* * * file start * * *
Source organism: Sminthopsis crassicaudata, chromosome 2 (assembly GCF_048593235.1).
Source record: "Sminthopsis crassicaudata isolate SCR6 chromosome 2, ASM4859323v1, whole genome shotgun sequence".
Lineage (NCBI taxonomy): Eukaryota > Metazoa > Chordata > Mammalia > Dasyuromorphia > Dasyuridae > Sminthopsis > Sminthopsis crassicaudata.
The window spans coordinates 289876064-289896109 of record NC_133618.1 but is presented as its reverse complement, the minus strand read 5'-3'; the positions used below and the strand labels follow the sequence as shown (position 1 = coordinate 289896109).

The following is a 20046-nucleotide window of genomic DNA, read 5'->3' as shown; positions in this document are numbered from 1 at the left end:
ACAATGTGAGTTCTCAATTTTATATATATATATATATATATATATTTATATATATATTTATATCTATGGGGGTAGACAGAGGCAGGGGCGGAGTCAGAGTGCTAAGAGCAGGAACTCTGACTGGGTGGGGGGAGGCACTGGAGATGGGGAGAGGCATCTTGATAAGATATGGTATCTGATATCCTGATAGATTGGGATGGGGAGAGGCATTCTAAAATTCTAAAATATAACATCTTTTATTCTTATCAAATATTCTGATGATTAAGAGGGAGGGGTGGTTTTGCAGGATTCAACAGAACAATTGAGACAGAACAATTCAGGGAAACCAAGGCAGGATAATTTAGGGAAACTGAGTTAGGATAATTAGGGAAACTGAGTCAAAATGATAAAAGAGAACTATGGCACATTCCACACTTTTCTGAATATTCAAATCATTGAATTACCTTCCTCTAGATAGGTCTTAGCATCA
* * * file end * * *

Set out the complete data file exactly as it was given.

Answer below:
Source organism: Sminthopsis crassicaudata, chromosome 2 (assembly GCF_048593235.1).
Source record: "Sminthopsis crassicaudata isolate SCR6 chromosome 2, ASM4859323v1, whole genome shotgun sequence".
Lineage (NCBI taxonomy): Eukaryota > Metazoa > Chordata > Mammalia > Dasyuromorphia > Dasyuridae > Sminthopsis > Sminthopsis crassicaudata.
The window spans coordinates 289876064-289896109 of record NC_133618.1 but is presented as its reverse complement, the minus strand read 5'-3'; the positions used below and the strand labels follow the sequence as shown (position 1 = coordinate 289896109).

The following is a 20046-nucleotide window of genomic DNA, read 5'->3' as shown; positions in this document are numbered from 1 at the left end:
ACAATGTGAGTTCTCAATTTTATATATATATATATATATATATATTTATATATATATTTATATCTATGGGGGTAGACAGAGGCAGGGGCGGAGTCAGAGTGCTAAGAGCAGGAACTCTGACTGGGTGGGGGGAGGCACTGGAGATGGGGAGAGGCATCTTGATAAGATATGGTATCTGATATCCTGATAGATTGGGATGGGGAGAGGCATTCTAAAATTCTAAAATATAACATCTTTTATTCTTATCAAATATTCTGATGATTAAGAGGGAGGGGTGGTTTTGCAGGATTCAACAGAACAATTGAGACAGAACAATTCAGGGAAACCAAGGCAGGATAATTTAGGGAAACTGAGTTAGGATAATTAGGGAAACTGAGTCAAAATGATAAAAGAGAACTATGGCACATTCCACACTTTTCTGAATATTCAAATCATTGAATTACCTTCCTCTAGATAGGTCTTAGCATCA